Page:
“I want to help youth understand that there is a connection between athletics and life,” he said. “It’s about developing the whole person, not just the athlete.”
The former University of Minnesota wide receiver and NFL player has done just that and more with the development of Track Minnesota Elite (TEM) program.
Anderson, himself a track and field all-American as a student at Steel Valley High School (Pennsylvania) during the early 1980s, established the program in 1999. Today it is one of the leading youth track and field programs in the state and country.
According to Anderson, TME — which combines competitive athletics while focusing on nutrition, physical fitness and character — has seen 90 percent of its participants go on to college.
“It’s quite an accomplishment,” he said, “but it’s not about just getting them to college. It’s about making sure they have the tools to succeed and graduate.”
TME, which serves youth ages eight to 18, coincides with a comprehensive health and wellness program known as Youth Determined to Succeed (YDS), also established in 1999.
“The mission of YDS is to provide health, nutrition, fitness and wellness services to children and families,” Anderson emphasized. “It’s not just about track and field. It’s about inspiring youth and families to become healthy and experience success in life.”
For now, however, the focus is on TME, which continues to develop and nurture some of the country’s top track and field performers. In 2014 there were 10 TME graduates who went on to college.
A couple of weeks ago, Anderson took his group to the AAU Nationals at Norfolk State University. When they returned, 10 of his team members had earned all- American honors in different events. But he reemphasized that it’s about more than victories.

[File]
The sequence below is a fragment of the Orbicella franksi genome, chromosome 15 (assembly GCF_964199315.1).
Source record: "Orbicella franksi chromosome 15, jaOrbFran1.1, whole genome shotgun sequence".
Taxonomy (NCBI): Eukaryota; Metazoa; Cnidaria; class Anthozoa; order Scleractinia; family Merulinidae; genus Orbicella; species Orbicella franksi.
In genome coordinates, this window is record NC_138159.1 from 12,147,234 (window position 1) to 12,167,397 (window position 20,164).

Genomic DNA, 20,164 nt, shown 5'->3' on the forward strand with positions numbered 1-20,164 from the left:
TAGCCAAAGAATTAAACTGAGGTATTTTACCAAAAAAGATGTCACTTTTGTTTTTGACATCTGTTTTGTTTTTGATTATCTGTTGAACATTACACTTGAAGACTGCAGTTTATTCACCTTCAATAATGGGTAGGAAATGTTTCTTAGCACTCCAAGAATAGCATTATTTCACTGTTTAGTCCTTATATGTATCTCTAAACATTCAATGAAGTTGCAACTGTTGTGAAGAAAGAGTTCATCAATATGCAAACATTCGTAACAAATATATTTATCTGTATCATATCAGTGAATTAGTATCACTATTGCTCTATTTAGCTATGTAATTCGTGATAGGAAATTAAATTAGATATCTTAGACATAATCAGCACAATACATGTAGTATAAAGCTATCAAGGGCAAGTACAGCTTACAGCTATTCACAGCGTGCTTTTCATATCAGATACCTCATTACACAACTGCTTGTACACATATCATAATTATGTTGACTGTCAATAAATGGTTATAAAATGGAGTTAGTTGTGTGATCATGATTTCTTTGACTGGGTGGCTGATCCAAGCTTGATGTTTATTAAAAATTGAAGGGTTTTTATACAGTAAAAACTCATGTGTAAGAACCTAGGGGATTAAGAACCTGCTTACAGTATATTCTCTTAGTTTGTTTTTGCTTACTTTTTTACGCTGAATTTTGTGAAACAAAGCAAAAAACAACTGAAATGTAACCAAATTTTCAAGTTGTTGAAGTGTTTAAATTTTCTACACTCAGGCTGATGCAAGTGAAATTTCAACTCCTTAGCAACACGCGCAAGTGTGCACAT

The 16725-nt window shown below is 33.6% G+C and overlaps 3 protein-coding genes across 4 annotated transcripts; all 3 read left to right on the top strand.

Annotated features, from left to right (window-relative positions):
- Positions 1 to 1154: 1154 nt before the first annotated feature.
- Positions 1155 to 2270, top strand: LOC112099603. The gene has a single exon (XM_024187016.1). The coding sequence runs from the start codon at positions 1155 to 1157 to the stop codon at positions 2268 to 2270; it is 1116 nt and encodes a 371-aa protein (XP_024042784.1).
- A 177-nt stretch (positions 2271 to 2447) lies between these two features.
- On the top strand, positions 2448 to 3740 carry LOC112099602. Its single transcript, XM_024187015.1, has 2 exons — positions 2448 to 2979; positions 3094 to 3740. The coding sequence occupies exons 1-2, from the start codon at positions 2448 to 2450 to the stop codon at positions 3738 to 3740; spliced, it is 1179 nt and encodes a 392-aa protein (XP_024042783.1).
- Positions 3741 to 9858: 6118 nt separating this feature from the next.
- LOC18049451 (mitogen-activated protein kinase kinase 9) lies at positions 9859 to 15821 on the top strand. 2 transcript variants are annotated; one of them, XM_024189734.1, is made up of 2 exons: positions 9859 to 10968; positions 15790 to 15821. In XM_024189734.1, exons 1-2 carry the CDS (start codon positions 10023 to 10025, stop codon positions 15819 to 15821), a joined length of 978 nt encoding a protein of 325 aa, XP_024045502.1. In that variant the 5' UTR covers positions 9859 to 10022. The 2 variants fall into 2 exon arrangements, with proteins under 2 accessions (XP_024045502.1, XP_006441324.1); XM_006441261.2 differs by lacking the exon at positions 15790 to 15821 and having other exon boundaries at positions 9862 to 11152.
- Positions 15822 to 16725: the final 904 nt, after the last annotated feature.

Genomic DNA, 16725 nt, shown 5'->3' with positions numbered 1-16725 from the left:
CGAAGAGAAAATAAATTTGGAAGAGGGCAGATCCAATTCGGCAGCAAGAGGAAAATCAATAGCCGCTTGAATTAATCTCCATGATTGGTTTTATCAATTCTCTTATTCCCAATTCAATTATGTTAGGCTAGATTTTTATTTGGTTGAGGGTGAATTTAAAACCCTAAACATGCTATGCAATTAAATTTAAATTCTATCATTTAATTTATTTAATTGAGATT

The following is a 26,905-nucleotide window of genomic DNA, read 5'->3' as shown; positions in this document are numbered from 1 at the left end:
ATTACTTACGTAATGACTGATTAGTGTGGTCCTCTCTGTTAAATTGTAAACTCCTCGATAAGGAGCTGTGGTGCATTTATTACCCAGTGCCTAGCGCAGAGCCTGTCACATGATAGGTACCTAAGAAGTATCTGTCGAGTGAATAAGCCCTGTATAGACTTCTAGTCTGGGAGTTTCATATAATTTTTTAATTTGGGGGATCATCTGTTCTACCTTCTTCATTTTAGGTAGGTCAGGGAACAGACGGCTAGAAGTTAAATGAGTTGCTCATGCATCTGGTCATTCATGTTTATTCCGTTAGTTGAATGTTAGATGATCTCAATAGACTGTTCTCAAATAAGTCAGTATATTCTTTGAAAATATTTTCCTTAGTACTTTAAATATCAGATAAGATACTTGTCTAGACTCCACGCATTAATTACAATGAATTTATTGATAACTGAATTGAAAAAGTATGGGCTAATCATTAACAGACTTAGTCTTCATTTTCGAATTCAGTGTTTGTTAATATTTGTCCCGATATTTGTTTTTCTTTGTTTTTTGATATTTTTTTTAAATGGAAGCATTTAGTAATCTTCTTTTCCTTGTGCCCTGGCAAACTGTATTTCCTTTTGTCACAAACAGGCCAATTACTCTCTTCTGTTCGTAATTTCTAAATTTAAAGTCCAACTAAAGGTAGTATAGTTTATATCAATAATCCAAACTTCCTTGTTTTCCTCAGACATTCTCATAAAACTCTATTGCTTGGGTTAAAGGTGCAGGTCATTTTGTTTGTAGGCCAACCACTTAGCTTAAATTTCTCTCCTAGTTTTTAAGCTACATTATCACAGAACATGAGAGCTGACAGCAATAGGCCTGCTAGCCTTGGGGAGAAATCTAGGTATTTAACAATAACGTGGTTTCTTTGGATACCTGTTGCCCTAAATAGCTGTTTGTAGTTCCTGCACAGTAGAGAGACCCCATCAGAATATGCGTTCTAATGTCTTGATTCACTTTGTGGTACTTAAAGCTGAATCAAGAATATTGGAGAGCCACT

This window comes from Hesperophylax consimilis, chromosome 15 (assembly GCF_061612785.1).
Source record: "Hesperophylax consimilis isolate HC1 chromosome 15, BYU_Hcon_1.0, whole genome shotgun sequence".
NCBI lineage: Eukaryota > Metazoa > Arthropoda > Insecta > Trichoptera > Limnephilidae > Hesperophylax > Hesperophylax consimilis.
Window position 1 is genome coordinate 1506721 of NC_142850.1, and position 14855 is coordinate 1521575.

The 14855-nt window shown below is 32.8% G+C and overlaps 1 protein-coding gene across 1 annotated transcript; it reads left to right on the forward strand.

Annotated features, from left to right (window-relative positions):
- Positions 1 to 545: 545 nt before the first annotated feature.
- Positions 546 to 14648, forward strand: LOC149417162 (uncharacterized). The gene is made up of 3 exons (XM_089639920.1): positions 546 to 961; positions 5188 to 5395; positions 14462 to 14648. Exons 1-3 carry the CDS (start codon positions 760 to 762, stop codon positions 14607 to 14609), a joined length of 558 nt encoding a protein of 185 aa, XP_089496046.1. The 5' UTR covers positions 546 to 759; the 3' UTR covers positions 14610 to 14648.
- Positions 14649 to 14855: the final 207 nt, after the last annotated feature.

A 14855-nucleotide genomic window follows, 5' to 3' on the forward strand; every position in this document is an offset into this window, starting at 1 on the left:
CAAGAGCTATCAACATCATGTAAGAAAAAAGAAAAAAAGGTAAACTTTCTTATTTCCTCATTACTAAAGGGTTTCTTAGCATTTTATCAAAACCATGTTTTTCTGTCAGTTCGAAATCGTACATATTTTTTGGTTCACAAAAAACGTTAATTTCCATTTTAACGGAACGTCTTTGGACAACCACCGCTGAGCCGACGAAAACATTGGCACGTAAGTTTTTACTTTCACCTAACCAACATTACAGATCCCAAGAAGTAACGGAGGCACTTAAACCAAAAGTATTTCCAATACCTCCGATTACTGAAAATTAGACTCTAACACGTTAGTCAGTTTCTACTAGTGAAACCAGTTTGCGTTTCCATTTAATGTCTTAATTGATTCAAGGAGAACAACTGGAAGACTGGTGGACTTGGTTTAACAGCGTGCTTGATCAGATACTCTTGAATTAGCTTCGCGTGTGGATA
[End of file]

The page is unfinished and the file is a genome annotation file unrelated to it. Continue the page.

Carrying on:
“It’s about the lessons learned and the experience,” he said. “Track is different from basketball or football in that you might win an event and an hour later have to compete in another event.”
Anderson graduated from Steel Valley High in 1983. After a stellar career at the U of M, he played in the NFL for the Pittsburg Steelers. His wife, Lisa Anderson, was a track and field star at Minneapolis North and the U of M. His son Isaac enjoyed an outstanding career as a receiver for the University of Wisconsin after a two-sport student athlete career at Blake.
Daughters Taylor and Elise are on track and field teams at the University of Connecticut and Illinois State University respectively.
While his family and countless others have benefited from TME and YDS, Anderson is quick to point out that he didn’t do this by himself. “We have phenomenal coaches,” he said. “You have to have people who care to make it work.”
Before the interview concluded, Anderson reaffirmed the overall mission of TME and YDS. “We want to develop the total person,” he said. “We want to prepare them to succeed in life.”
Mitchell Palmer McDonald welcomes reader responses to firstname.lastname@example.org